Because readers in Postgres don't lock data, regardless of transaction isolation level, data read by one transaction can be overwritten by another. In the other words, if a row is returned by SELECT it doesn't mean that this row really exists at the time it is returned (i.e. sometime after the statement or transaction began) nor that the row is protected from deletion or update by concurrent transactions before the current transaction does a commit or rollback.
To ensure the actual existance of a row and protect it against concurrent updates one must use SELECT FOR UPDATE or an appropriate LOCK TABLE statement. This should be taken into account when porting applications using serializable mode to Postgres from other environments.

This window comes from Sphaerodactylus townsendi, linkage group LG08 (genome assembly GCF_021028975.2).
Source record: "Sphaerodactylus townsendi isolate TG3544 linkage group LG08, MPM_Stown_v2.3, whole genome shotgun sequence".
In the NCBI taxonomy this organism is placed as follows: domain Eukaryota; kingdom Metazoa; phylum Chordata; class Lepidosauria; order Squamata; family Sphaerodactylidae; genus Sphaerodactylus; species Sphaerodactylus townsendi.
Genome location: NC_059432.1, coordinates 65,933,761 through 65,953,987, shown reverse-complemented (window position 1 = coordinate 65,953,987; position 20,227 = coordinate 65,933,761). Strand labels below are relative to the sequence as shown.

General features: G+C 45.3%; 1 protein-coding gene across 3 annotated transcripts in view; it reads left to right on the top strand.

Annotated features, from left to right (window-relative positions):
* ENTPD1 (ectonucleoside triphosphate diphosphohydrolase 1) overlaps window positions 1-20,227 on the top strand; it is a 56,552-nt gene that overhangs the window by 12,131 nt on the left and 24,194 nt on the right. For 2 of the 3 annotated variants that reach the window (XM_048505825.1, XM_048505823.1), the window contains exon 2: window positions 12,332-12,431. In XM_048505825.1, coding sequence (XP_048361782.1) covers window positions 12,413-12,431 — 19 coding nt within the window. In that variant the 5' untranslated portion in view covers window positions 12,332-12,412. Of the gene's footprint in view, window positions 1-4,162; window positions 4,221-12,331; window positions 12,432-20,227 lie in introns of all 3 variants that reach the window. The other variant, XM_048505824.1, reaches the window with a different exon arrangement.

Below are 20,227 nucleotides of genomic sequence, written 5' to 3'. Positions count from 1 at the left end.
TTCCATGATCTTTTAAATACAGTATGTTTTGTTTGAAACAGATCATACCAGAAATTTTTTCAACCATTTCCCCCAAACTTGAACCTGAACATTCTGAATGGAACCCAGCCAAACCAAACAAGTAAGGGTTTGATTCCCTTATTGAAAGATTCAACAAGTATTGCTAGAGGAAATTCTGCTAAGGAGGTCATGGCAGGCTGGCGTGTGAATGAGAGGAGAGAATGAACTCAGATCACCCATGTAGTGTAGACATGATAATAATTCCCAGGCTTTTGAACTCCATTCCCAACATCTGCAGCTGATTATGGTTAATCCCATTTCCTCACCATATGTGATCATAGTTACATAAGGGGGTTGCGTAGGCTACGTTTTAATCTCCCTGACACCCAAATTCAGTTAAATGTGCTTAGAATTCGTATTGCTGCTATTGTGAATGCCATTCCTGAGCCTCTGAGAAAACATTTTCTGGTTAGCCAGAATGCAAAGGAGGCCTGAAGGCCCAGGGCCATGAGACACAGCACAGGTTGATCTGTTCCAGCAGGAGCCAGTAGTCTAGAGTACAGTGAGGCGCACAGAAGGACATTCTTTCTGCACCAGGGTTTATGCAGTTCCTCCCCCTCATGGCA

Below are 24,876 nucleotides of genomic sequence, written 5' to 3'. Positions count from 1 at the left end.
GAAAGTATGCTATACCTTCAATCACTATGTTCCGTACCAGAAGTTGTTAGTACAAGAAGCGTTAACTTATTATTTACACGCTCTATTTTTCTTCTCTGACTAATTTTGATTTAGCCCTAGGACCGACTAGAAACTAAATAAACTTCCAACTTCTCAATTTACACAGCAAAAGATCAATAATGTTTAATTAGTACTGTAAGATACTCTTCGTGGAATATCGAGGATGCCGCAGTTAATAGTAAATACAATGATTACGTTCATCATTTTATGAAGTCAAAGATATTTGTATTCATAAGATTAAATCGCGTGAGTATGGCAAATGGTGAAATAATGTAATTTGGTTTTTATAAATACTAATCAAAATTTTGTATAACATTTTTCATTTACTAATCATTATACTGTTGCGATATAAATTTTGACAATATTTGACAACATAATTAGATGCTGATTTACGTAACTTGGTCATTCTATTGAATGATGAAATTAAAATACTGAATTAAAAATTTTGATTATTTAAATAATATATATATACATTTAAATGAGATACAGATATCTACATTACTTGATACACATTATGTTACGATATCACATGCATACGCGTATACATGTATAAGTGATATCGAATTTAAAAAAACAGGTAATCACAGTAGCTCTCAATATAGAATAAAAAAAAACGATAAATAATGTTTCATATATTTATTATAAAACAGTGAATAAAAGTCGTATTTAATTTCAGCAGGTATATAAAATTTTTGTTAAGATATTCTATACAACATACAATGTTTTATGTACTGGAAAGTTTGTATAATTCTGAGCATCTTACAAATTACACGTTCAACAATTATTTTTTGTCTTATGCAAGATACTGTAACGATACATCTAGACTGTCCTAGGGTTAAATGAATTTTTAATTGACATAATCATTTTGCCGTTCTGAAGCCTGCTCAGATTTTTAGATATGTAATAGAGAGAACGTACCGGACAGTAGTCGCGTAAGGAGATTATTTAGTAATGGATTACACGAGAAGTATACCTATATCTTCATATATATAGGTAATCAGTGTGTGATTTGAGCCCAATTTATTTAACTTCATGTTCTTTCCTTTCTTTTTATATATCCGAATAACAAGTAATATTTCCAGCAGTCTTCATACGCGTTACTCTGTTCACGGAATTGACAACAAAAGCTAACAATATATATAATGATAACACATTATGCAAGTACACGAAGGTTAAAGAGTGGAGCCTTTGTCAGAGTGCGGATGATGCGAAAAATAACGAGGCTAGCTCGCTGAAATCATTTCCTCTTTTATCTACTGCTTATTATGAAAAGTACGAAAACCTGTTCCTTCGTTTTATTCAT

Note: Before version 6.5 Postgres used read-locks and so the above consideration is also the case when upgrading to 6.5 (or higher) from previous Postgres versions.